Exclusive* John Sawyer, Lead Designer on Fallout New Vegas, Interview**
Yup, those are three asterisks alright. You see, it’s not actually an exclusive because anyone can see it over at Formspring. And, for that same reason, it’s not actually an “interview” either. THESE ARE BUT SEMANTICS. I asked John Sawyer a question on behalf of Nightmare Mode, and he answered! That’s an interview if I ever saw one!
Me: You said writers in the industry require a level of vocational knowledge. I know that I want to become either a video game writer or game designer someday. Can you tell me a little more about what you mean, and how you’d recommend acquiring these skills?*
Johh Sawyer: Computer/video games allow user input and user interaction. This can change many aspects of the narrative, including plot sequence and pacing. In most Black Isle/Obsidian games, it also means that the player can take the story in different directions. They can kill characters, change the outcome of a quest, skip steps in the storyline, etc. It’s important for writers to understand the mechanics players use in games and how they experience the story. It’s different from the typical movie’s two hour captive audience experience.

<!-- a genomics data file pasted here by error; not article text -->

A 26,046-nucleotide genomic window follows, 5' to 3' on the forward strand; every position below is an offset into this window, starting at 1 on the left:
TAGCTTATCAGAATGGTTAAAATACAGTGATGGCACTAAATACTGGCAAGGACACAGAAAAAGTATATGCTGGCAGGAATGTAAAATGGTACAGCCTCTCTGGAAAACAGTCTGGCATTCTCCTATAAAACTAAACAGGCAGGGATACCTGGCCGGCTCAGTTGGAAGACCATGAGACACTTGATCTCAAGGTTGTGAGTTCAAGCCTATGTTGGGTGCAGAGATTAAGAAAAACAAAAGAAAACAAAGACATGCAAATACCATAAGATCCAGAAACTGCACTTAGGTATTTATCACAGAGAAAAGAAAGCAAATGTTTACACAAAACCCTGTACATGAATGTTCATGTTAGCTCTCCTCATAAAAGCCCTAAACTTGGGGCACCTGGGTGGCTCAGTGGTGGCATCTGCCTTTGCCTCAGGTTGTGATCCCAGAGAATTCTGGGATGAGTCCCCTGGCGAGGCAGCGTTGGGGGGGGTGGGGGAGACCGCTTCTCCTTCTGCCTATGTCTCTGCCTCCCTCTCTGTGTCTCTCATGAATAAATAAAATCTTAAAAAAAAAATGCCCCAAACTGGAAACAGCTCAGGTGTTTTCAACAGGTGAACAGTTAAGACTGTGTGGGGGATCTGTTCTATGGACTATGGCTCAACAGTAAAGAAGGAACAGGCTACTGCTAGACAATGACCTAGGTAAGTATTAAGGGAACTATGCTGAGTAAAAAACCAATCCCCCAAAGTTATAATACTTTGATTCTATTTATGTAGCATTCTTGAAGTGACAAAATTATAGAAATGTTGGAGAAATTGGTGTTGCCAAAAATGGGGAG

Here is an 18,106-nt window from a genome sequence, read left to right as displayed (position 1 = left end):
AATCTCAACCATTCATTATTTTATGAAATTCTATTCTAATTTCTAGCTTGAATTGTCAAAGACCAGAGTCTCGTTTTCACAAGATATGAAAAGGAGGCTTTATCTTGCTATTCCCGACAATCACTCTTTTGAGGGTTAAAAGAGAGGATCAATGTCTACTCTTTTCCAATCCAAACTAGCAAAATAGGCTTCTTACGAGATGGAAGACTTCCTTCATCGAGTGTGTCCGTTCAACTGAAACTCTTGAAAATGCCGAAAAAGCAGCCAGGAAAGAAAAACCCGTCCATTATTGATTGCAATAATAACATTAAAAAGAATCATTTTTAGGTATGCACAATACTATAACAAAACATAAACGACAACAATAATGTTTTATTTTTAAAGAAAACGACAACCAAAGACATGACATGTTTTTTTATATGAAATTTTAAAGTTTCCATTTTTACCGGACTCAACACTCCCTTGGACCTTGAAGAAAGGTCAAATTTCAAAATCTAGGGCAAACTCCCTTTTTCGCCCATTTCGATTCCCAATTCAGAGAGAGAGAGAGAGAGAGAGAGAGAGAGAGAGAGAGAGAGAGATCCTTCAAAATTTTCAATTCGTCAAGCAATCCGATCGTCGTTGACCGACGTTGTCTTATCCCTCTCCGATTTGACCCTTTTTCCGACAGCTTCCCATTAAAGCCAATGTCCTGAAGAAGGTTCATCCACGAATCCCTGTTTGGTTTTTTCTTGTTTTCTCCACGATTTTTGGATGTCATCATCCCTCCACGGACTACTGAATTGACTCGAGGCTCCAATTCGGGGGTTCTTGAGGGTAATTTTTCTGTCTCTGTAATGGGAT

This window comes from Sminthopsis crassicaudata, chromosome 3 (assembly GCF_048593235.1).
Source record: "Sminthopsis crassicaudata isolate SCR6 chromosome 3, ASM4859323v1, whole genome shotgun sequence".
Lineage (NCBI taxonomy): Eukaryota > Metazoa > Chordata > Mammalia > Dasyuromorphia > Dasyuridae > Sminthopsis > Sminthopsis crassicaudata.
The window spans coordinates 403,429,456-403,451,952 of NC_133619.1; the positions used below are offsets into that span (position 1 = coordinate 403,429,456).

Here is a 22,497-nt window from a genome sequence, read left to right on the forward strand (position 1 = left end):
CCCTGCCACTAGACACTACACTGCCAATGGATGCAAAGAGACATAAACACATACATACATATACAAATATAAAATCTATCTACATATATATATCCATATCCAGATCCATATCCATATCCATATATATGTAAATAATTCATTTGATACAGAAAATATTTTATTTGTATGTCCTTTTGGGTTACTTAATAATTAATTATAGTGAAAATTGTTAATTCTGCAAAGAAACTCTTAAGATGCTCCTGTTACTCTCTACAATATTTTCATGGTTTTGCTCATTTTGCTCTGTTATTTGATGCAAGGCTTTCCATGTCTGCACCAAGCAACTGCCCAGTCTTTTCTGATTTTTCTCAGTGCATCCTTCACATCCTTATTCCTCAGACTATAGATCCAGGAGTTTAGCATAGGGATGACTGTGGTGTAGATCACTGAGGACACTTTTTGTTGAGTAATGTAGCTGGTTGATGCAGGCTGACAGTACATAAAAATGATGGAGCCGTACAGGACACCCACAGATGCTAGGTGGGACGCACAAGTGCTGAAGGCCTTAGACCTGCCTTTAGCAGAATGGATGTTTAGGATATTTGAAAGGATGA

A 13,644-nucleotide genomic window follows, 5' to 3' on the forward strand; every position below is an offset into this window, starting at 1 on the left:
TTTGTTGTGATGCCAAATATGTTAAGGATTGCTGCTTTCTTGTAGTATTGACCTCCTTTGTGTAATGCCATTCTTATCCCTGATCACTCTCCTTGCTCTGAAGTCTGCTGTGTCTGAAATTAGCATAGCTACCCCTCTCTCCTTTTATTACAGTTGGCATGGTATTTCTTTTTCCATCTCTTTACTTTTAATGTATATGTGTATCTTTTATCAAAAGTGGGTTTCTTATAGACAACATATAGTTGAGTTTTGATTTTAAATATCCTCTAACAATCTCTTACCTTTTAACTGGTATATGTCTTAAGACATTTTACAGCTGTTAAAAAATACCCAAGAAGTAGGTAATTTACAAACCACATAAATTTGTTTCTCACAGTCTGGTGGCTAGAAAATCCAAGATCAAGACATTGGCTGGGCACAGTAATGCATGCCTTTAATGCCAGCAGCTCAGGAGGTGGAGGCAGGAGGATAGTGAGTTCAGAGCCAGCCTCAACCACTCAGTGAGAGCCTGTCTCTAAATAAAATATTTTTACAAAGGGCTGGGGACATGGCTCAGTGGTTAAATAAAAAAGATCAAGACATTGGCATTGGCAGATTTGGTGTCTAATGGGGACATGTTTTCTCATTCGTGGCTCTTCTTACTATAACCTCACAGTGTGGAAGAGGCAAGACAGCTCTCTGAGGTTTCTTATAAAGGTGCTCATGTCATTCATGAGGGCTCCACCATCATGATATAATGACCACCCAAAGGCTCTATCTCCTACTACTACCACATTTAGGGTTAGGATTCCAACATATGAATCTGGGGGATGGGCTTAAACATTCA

Playing games, especially RPGs, is a good first start to understanding how games work. Additionally, I would recommend that anyone who is interested in doing game writing should try making a very small mod. In addition to doing the basics of level layout and game play, script interactive conversations or cutscenes. Not many, just a few.
Because of the scope involved and the learning curve, I would recommend using Oblivion’s/TES4’s editor. The conversation tool can be daunting if you try to make the conversations too complex, but it will give you a good idea of how interactivity / choice / different outcomes can create difficulties for how you write and script things.
So, there you have it, folks. Want to write for the industry? Get cracking on those mods, yo!
*That wasn’t the original question, because like Twitter, Formspring only allows X characters in your question. The original question asked “….require a level of vocational knowledge that most people are not willing to learn,” which refers to a statement which he had made in an earlier Formspring answer.